New Delhi, Sep 11 (IANS) Sanjay Bangar has said that he won’t be taking any offers outside India immediately. Bangar’s five-year tenure as India’s batting coach ended this month and the former batsman says that he will use this much needed break to “reflect, refresh and reinvent.”
“I have been travelling for five years, I don’t think I may take up roles outside India immediately,” Bangar told Cricbuzz on Wednesday. He said that despite being the only person among Ravi Shastri’s coaching staff who lost his place when their contracts were renewed, he does not have negative feelings about the situation and instead views his tenure at the helm with pride.
“Being disappointed is a natural feeling, which lasted for just a few days. But I thank the BCCI and all the coaches, Duncan (Fletcher), Anil (Kumble) and Ravi (Shastri), for giving me an opportunity to serve Indian cricket for five years.
“I look back on the progress the team made since 2014 and being No. 1 in Tests for three years in a row with happiness. We won 30 out of 52 Tests played, 13 of them overseas. We also won consistently in ODIs in all countries. The only thing that eluded us was the World Cup,” he said.
One of the biggest criticisms that came Bangar’s way after India’s exit from the World Cup was the lack of a concrete option at the number four position in limited overs. During the tournament, KL Rahul played in the position and after the injury to Shikhar Dhawan, it was Vijay Shankar who was played in that role.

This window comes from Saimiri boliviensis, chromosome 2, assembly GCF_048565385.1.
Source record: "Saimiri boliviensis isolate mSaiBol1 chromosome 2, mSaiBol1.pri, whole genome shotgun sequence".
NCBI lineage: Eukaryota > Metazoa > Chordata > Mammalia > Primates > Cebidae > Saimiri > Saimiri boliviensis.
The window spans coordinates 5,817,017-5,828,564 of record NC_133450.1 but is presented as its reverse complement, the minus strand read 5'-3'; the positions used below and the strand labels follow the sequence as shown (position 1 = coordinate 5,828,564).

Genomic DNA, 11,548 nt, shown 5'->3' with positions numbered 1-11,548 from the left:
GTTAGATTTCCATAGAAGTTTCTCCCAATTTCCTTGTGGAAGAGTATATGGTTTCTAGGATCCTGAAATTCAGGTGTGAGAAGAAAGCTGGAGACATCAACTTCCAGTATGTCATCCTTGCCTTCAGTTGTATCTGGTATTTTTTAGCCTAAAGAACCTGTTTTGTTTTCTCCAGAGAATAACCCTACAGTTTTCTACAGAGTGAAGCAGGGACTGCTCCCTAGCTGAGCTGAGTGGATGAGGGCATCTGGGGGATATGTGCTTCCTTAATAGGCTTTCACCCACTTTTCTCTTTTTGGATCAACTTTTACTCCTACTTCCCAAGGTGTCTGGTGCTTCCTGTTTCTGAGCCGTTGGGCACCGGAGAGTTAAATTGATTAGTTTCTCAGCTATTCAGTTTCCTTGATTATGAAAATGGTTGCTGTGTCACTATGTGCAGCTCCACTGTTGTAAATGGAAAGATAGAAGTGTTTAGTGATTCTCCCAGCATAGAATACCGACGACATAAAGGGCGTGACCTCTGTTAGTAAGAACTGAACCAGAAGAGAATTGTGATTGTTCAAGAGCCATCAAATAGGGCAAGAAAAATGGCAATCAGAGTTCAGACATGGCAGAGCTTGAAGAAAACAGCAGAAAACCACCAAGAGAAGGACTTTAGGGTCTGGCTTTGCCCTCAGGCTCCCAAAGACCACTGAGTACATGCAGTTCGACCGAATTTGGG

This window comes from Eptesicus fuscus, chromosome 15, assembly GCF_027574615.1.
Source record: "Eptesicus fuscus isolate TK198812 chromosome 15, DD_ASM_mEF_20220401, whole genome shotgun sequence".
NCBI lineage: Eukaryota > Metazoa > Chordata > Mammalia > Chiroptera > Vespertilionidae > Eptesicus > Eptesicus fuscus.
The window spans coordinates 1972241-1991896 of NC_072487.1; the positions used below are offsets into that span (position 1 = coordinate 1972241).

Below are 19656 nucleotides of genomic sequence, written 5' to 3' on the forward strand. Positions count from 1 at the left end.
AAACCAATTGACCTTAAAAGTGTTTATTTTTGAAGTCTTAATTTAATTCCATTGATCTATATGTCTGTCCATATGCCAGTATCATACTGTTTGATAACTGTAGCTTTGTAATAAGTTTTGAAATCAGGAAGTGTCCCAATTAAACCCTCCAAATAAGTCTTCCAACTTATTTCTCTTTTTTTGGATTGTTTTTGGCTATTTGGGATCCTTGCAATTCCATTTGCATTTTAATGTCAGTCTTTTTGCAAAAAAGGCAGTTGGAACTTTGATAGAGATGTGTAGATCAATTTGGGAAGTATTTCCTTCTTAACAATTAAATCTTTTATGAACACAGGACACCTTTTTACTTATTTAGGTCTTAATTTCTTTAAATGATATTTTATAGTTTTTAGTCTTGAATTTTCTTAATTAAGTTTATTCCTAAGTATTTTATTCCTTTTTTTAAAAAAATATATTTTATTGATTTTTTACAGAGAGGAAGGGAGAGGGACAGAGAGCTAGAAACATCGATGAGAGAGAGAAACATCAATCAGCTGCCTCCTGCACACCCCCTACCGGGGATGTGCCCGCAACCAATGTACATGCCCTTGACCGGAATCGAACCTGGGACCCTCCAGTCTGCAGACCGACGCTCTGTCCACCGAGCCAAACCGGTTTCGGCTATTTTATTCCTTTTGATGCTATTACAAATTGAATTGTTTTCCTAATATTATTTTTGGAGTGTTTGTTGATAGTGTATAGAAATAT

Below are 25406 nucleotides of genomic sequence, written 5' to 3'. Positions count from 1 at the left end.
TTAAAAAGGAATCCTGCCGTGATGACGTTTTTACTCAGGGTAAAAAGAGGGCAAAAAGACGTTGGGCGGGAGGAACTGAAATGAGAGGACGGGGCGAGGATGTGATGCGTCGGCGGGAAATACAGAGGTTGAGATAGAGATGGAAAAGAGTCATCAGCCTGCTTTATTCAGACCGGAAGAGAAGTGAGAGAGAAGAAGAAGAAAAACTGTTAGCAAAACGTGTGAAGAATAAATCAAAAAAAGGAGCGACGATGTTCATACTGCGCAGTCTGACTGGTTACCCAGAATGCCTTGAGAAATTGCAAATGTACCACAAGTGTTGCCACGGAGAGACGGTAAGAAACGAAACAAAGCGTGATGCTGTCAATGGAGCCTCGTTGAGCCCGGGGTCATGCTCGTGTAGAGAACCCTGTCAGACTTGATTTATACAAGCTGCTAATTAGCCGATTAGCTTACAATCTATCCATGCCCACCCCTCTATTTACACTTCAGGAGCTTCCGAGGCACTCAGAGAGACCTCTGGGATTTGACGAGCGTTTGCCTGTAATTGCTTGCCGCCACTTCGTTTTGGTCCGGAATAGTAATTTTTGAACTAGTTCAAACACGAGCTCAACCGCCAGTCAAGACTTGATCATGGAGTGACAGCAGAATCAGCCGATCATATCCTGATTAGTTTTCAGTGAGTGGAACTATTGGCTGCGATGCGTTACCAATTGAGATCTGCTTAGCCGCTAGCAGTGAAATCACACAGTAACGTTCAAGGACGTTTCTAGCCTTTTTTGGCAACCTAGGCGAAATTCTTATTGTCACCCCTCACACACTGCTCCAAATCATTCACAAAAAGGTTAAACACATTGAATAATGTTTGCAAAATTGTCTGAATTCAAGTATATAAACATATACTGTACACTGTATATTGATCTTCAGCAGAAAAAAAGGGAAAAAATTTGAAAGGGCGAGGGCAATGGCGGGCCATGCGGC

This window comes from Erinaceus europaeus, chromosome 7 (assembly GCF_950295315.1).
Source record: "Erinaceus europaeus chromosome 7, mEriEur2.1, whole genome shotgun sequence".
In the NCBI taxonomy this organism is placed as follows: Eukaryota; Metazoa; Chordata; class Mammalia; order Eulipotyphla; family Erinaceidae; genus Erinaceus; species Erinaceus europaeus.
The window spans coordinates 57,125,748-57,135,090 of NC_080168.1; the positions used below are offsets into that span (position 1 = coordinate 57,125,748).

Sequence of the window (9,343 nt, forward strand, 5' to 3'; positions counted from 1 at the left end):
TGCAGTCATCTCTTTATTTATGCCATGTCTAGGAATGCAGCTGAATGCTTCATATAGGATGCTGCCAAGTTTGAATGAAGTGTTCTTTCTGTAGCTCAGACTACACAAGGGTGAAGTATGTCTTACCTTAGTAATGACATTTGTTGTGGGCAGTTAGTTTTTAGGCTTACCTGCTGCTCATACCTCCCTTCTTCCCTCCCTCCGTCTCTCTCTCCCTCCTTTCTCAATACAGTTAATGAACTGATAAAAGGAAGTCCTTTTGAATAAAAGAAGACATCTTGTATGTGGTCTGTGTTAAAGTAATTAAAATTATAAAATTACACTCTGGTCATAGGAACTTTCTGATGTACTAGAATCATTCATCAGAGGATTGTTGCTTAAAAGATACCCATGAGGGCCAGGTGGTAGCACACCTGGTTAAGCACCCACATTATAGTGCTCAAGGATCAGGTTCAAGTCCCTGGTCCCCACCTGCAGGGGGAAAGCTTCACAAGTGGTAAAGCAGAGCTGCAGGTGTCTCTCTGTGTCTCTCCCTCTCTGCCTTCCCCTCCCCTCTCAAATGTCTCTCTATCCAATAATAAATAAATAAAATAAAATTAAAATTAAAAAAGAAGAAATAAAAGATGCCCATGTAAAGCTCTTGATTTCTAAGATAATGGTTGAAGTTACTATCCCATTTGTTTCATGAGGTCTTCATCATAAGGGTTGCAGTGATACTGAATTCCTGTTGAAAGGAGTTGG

“The entire team management and selectors were part of the decision making for the No. 4 spot. The choice relied upon current form, fitness criteria, whether he was a left-hander, whether he could bowl, etc.,” he said.
It was during his time that Virat Kohli consolidated his position as the best batsman in the world across all formats and Rohit Sharma and Shikhar Dhawan went from strength to strength as an opening pair. Cheteshwar Pujara also took his game to the next level in Test cricket. However, Bangar’s time also saw the international career of Murali Vijay plateauing and Ajinkya Rahane’s inconsistency.
“Rahane missed out on converting a lot of 50s into 100s in the last 18 months and contributed in all our overseas victories in Johannesburg, Nottingham and Adelaide. I was happy for him that he eventually crossed the three-figure mark in West Indies, where he played a pivotal role in seaming conditions,” said Bangar.
“As far as Vijay goes, when a player is playing only one format, it adds to the challenge of immediately finding rhythm in international cricket if you are opening in tough overseas conditions.”